Take away all the curves going this way and that, and this house in Northern California might just fit in with other modern houses on Houzz. But why do so? They give this hillside residence so much character. It seems as if the various volumes and curves work in perfect balance, the convex curve on the left rooting the house into the site as the concave curve on the right leans over the slope.
A ravine of sorts sits between these two curving volumes. This is the entry stairway below a third volume that is also capped by a curving roof.
This view of the leaning volume gives a slight peek indoors, where we can see a curving interior wall on the top floor. It's good to see that the curves aren't only skin deep.
Also curved, yet at odds with the first example, are these DomeHouses from Korea. Where the hillside house is custom inside and out, the DomeHouse is a prefabricated construction purported to take four hours for a few people to build. Bucky Fuller might be proud, given that they are prefab, round (enclosing the most space) and extremely lightweight. I'm not sure about those square windows inserted into the domes, though.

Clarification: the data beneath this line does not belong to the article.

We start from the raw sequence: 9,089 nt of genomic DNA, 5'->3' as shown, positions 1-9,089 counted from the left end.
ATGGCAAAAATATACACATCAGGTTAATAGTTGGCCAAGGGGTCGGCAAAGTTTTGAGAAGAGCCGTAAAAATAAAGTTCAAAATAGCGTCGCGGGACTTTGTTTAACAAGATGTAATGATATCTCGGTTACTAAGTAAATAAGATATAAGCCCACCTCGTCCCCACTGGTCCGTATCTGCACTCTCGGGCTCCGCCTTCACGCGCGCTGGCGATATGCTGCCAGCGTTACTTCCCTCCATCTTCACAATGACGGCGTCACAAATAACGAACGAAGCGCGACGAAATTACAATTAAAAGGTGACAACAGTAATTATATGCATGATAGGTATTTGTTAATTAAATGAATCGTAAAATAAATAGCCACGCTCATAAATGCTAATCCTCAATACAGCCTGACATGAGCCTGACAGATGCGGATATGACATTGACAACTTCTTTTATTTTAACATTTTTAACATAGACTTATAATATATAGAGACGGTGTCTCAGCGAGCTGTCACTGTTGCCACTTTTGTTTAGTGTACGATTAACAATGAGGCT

Inside, the DomeHouse is just what you would expect: a dome. Furnishing a small, single-room dome isn't easy (note the way the wardrobe "violates" the sphere), but one can't argue that it doesn't have character.
This is the XS House, which I think is pretty cool—it's so basic yet so different. Uni Architecture used three plywood-clad boxes and shifted them relative to each other. Windows are cut into parts of the boxes.
Along with the windows, light also comes in through the gaps that are created by shifting the boxes relative to each other. Like I said: basic yet different.
This house is thoroughly modern, minus one detail: that curved window cut into the metal facade. Is the house smiling? Does Amazon's biggest stockholder live there?
Speaking of odd details, how about this scupper that projects from the copper-clad house? Let's call this the Pinocchio scupper.
I've heard of reusing barns for residences, but how does one reuse a concrete silo? From the looks of it, the cylinder connects the two pieces on either side, so stairs would be a good guess. The "hat" on top indicates a secluded loft or getaway as well.
The oddest example yet might be the miniaturization of a modern masterpiece into a playhouse, as in Mies van der Rohe's Farnsworth House (Plano, IL, 1951). Mies supposedly said, "God is in the details," in which case the playhouse is unfortunately lacking — it is wood instead of steel and has corner posts where the original had none. But still, it immediately recalls the original in an odd sort of way.